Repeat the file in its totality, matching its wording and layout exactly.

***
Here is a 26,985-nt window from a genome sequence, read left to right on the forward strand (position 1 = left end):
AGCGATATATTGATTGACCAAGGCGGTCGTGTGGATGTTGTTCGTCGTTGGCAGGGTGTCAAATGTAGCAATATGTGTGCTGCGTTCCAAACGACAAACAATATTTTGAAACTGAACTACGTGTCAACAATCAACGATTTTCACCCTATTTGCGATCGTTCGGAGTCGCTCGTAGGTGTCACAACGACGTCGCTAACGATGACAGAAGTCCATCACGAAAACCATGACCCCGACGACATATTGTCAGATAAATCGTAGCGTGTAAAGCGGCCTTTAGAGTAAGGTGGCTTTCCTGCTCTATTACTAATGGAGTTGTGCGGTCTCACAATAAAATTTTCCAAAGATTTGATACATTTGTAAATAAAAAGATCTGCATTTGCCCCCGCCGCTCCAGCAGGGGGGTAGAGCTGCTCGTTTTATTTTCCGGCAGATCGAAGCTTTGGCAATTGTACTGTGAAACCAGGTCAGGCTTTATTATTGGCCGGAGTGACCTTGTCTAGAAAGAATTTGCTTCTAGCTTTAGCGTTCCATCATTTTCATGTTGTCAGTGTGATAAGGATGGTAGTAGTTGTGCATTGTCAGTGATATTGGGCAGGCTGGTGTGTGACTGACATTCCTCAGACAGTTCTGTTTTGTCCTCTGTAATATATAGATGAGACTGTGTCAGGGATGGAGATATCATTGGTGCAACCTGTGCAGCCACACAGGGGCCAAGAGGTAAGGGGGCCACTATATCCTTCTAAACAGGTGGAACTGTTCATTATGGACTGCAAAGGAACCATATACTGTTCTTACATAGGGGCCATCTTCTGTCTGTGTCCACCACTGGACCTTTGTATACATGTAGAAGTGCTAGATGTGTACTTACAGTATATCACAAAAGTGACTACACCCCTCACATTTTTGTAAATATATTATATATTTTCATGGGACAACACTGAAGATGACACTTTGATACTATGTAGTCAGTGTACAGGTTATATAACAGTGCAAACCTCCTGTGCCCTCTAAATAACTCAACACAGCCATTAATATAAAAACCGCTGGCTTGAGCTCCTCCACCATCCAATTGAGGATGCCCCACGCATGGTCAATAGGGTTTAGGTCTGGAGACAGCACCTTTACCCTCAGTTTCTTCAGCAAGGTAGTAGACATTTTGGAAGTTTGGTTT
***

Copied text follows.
Here is a 26,985-nt window from a genome sequence, read left to right on the forward strand (position 1 = left end):
AGCGATATATTGATTGACCAAGGCGGTCGTGTGGATGTTGTTCGTCGTTGGCAGGGTGTCAAATGTAGCAATATGTGTGCTGCGTTCCAAACGACAAACAATATTTTGAAACTGAACTACGTGTCAACAATCAACGATTTTCACCCTATTTGCGATCGTTCGGAGTCGCTCGTAGGTGTCACAACGACGTCGCTAACGATGACAGAAGTCCATCACGAAAACCATGACCCCGACGACATATTGTCAGATAAATCGTAGCGTGTAAAGCGGCCTTTAGAGTAAGGTGGCTTTCCTGCTCTATTACTAATGGAGTTGTGCGGTCTCACAATAAAATTTTCCAAAGATTTGATACATTTGTAAATAAAAAGATCTGCATTTGCCCCCGCCGCTCCAGCAGGGGGGTAGAGCTGCTCGTTTTATTTTCCGGCAGATCGAAGCTTTGGCAATTGTACTGTGAAACCAGGTCAGGCTTTATTATTGGCCGGAGTGACCTTGTCTAGAAAGAATTTGCTTCTAGCTTTAGCGTTCCATCATTTTCATGTTGTCAGTGTGATAAGGATGGTAGTAGTTGTGCATTGTCAGTGATATTGGGCAGGCTGGTGTGTGACTGACATTCCTCAGACAGTTCTGTTTTGTCCTCTGTAATATATAGATGAGACTGTGTCAGGGATGGAGATATCATTGGTGCAACCTGTGCAGCCACACAGGGGCCAAGAGGTAAGGGGGCCACTATATCCTTCTAAACAGGTGGAACTGTTCATTATGGACTGCAAAGGAACCATATACTGTTCTTACATAGGGGCCATCTTCTGTCTGTGTCCACCACTGGACCTTTGTATACATGTAGAAGTGCTAGATGTGTACTTACAGTATATCACAAAAGTGACTACACCCCTCACATTTTTGTAAATATATTATATATTTTCATGGGACAACACTGAAGATGACACTTTGATACTATGTAGTCAGTGTACAGGTTATATAACAGTGCAAACCTCCTGTGCCCTCTAAATAACTCAACACAGCCATTAATATAAAAACCGCTGGCTTGAGCTCCTCCACCATCCAATTGAGGATGCCCCACGCATGGTCAATAGGGTTTAGGTCTGGAGACAGCACCTTTACCCTCAGTTTCTTCAGCAAGGTAGTAGACATTTTGGAAGTTTGGTTT